Powdercoat the whole body?

User Is Offline
User Is Offline

insightbrewery

short-throw dipstick
Super Moderator
Joined
Aug 30, 2019
Messages
67
Reaction score
14
Points
8
 
Hey guys, so when I bought my '99 V6 manual Camry, I had stars in my eyes and didn't notice that there were paint drips on the rear driver door and surrounding area. Doesn't bother me too much, because no Bondo that I can see and panel gaps tell me the car probably hasn't been in any accidents, but it is a former rust belt car, and I will eventually (read: in about 90K) get it painted.

It's Super White, which I think should be reasonably easy to match. My powdercoaters gave me an idea; barring any problems matching the color (far fewer choices when powdercoating, no real blending available that I know of), I can send the stripped chassis to them to powdercoat completely, which will be far more bulletproof than paint could ever be. What you guys think?
 
User Is Online
User Is Online

71Corolla

Site Founder
Super Moderator
Administrator
Joined
Aug 29, 2019
Messages
93
Reaction score
27
Points
18
 
I can send the stripped chassis to them to powdercoat completely, which will be far more bulletproof than paint could ever be. What you guys think?
How stripped? What does this mean exactly?
 
User Is Offline
User Is Offline

insightbrewery

short-throw dipstick
Super Moderator
Joined
Aug 30, 2019
Messages
67
Reaction score
14
Points
8
 
Everything that isn't the actual chassis removed: powertrain, suspension, interior, wiring, fasteners, etc.
 
User Is Offline
User Is Offline

corolapete

Registered User
Joined
Sep 1, 2019
Messages
26
Reaction score
4
Points
3
 
My BIL who works for satellite company they do powder coating. They are very reliable. He introduced this idea to me 2002. He likes it because of durability. He even took my old oven so he could maybe start doing small powder coating at his house. The only question here is how much is the powder coat? I think back when he started powder coating it was still cheap because not many people know about it. I don't know now. Powder coating is definitely better than regular paint as they use it in space.
 
User Is Online
User Is Online

71Corolla

Site Founder
Super Moderator
Administrator
Joined
Aug 29, 2019
Messages
93
Reaction score
27
Points
18
 
Everything that isn't the actual chassis removed: powertrain, suspension, interior, wiring, fasteners, etc.
Sounds awesome if you can pull it off, how would you clean the chassis well enough to be powder coated?
 
User Is Offline
User Is Offline

insightbrewery

short-throw dipstick
Super Moderator
Joined
Aug 30, 2019
Messages
67
Reaction score
14
Points
8
 
My BIL who works for satellite company they do powder coating. They are very reliable. He introduced this idea to me 2002. He likes it because of durability. He even took my old oven so he could maybe start doing small powder coating at his house. The only question here is how much is the powder coat? I think back when he started powder coating it was still cheap because not many people know about it. I don't know now. Powder coating is definitely better than regular paint as they use it in space.
I get good rates because we have a good relationship, but I gotta see...I'm guessing $2-3000 normally.

Sounds awesome if you can pull it off, how would you clean the chassis well enough to be powder coated?
Well, they'd clean it - they sandblast the whole thing. For my small parts, I have them vapor blast just for the clean, polished metal look, or before powdercoating (I'll post pics).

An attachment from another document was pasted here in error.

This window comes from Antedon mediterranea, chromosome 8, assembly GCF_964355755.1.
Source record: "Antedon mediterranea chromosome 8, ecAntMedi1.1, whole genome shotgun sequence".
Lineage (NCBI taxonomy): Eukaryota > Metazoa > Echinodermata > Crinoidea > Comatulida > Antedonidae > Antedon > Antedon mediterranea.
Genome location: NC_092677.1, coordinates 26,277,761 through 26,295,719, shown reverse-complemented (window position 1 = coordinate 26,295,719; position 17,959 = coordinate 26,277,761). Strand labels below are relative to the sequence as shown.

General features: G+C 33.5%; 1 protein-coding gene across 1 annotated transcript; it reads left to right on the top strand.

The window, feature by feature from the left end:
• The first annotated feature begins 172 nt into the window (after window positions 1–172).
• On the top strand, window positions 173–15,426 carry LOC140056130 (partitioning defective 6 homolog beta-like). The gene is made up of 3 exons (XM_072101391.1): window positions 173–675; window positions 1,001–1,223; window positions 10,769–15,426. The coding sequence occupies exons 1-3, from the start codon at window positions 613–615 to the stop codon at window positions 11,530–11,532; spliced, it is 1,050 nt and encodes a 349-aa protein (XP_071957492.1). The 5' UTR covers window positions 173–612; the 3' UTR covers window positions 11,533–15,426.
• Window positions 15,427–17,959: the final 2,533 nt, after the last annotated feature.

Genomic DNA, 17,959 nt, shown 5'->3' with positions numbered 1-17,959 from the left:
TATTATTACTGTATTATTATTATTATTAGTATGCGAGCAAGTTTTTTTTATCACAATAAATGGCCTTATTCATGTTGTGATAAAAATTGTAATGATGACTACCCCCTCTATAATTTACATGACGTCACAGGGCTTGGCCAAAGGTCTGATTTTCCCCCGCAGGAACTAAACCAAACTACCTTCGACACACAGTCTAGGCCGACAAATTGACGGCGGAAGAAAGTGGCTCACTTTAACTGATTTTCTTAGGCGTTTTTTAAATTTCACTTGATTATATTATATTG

User Is Offline
User Is Offline

corolapete

Registered User
Joined
Sep 1, 2019
Messages
26
Reaction score
4
Points
3
 
I get good rates because we have a good relationship, but I gotta see...I'm guessing $2-3000 normally.



Well, they'd clean it - they sandblast the whole thing. For my small parts, I have them vapor blast just for the clean, polished metal look, or before powdercoating (I'll post pics).
Hope you get the rate but I would look into it some more. The powder coat is very durable however it is also hard to repair if its damage and it will. Its not a forever paint. I think its labor intensive. If you don't care about this issues happening later on or you don't care for it to be a show car quality paint then you can go forward. I guess the paint is durable but you have to consider other people hitting your car or road debris chipping your powder coating.
 
User Is Offline
User Is Offline

insightbrewery

short-throw dipstick
Super Moderator
Joined
Aug 30, 2019
Messages
67
Reaction score
14
Points
8
 
Ooh, good points; I didn't think about how it would be to repair. I might have to hoof it to Nevada or something and get some environment-destroying lacquer paint job.

Oh, I get 50% from them, I fix all their employees cars. My rate would be $1500.

Hope you get the rate but I would look into it some more. The powder coat is very durable however it is also hard to repair if its damage and it will. Its not a forever paint. I think its labor intensive. If you don't care about this issues happening later on or you don't care for it to be a show car quality paint then you can go forward. I guess the paint is durable but you have to consider other people hitting your car or road debris chipping your powder coating.
 
User Is Online
User Is Online

71Corolla

Site Founder
Super Moderator
Administrator
Joined
Aug 29, 2019
Messages
93
Reaction score
27
Points
18
 
Are you driving your V6 5-speed Camry?
 
User Is Offline
User Is Offline

foxtherouge

Registered User
Joined
Sep 6, 2019
Messages
21
Reaction score
12
Points
3
 
That would be incredibly labor intensive. You would have to remove literally everything, including glass, to do this. Powder coating is great for something like wheels. But an entire vehicle would be incredibly expensive. You said it's a rust belt car, which means there is going to be rust. All of that will have to be cut and new metal welded in. Then all of your panels would also have to be completely clear of rust for the powder coat to stick. Powder coat chips off when it breaks. I'm not sure on longevity on a vehicle. Constantly getting hit by small particles of dirt and rocks, I imagine it would wear down and chip. Honestly, as great as powder coating is, it's very thin. I'm not sure how it would hold up if hit with enough force to put small dents in your sheet metal. It would be significantly cheaper and easier to just have a shop repaint the car the same color.